Well, that'll make all the difference, won't it?
Google chairman Eric Schmidt has reportedly used his time in North Korea this week to explain to the government how beneficial an open internet is.
Schmidt's been on a three-day trip to the country with former governor of New Mexico Bill Richardson, a move which has been criticized by the US State Department.
Schmidt reportedly used the opportunity to argue that only free global commerce can improve the standard of living for ordinary North Koreans - something, it has to be said, that hasn't appeared to concern the country's leaders unduly up to now.
Google's keen on the idea of an open internet, touting the fact that it only censors the internet when ordered to by a national government. As things stand, North Korea doesn't really have an internet to censor, with only the most senior figures having access to a computer.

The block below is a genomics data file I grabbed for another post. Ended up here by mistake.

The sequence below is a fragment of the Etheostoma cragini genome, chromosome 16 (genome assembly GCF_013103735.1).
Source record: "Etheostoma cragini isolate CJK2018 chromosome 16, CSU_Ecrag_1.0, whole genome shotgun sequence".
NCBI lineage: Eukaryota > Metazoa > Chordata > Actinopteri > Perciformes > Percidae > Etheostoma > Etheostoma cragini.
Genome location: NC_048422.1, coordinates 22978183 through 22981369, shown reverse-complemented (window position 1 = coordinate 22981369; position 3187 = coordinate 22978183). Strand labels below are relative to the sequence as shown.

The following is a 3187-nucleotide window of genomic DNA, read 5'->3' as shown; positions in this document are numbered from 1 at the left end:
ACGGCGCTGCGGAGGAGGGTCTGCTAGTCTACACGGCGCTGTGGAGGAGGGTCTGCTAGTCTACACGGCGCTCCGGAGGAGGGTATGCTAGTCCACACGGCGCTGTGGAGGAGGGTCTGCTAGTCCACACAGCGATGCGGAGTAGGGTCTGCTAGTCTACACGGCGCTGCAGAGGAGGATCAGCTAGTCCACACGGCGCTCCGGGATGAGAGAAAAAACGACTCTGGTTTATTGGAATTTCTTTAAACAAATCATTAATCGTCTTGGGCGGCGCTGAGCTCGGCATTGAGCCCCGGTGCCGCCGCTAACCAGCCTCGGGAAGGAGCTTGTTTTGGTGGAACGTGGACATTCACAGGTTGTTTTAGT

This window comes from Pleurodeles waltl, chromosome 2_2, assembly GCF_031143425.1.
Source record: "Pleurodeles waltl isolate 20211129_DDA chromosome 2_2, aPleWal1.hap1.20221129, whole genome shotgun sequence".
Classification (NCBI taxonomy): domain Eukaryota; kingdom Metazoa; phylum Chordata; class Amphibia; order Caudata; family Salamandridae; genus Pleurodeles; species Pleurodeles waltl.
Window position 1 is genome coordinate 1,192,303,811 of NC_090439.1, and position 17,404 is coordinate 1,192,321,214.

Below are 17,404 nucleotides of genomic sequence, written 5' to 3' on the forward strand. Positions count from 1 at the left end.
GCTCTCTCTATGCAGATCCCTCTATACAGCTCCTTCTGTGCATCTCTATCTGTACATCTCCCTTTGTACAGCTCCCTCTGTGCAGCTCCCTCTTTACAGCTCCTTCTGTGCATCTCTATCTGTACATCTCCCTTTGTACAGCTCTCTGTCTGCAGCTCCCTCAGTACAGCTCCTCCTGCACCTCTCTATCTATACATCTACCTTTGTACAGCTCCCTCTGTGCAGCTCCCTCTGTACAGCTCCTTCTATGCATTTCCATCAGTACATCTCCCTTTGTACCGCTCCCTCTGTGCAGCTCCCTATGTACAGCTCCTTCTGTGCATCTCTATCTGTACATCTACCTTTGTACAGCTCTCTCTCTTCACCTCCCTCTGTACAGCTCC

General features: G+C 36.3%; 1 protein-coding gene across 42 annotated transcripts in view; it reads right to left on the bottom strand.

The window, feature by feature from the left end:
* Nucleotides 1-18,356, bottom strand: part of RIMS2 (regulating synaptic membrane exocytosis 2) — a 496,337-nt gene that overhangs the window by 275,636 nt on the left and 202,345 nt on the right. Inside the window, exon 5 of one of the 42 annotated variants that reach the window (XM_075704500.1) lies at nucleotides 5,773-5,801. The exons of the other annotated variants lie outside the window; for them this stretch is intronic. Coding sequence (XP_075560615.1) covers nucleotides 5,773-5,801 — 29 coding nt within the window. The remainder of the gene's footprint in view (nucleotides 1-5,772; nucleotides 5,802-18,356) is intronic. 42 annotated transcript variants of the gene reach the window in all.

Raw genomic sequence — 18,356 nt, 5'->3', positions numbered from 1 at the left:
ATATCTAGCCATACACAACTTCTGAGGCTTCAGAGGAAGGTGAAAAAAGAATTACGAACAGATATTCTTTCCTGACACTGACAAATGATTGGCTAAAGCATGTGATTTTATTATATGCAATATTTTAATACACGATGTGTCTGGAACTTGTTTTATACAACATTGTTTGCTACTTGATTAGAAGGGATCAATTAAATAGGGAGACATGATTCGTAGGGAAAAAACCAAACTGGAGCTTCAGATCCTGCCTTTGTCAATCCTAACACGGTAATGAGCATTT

"As the world becomes increasingly connected, their decision to be virtually isolated is very much going to affect their physical world, their economic growth and so forth", Schmidt explained at a press conference in China.
"The government has to do something. They have to make it possible for people to use the internet. It's their choice now, and time, in my view, for them to start or they will remain behind."
He claimed officials appeared to be receptive to the idea.
However, the visit doesn't seem to have achieved much in terms of its other stated aim: to secure the release of US citizen Kenneth Bae, who's been charged with crimes against the state.
It appears that Richardson failed to meet Bae, or to get any more information on when he would actually be tried. Apparently the North Korean authorities said he was in good health, though.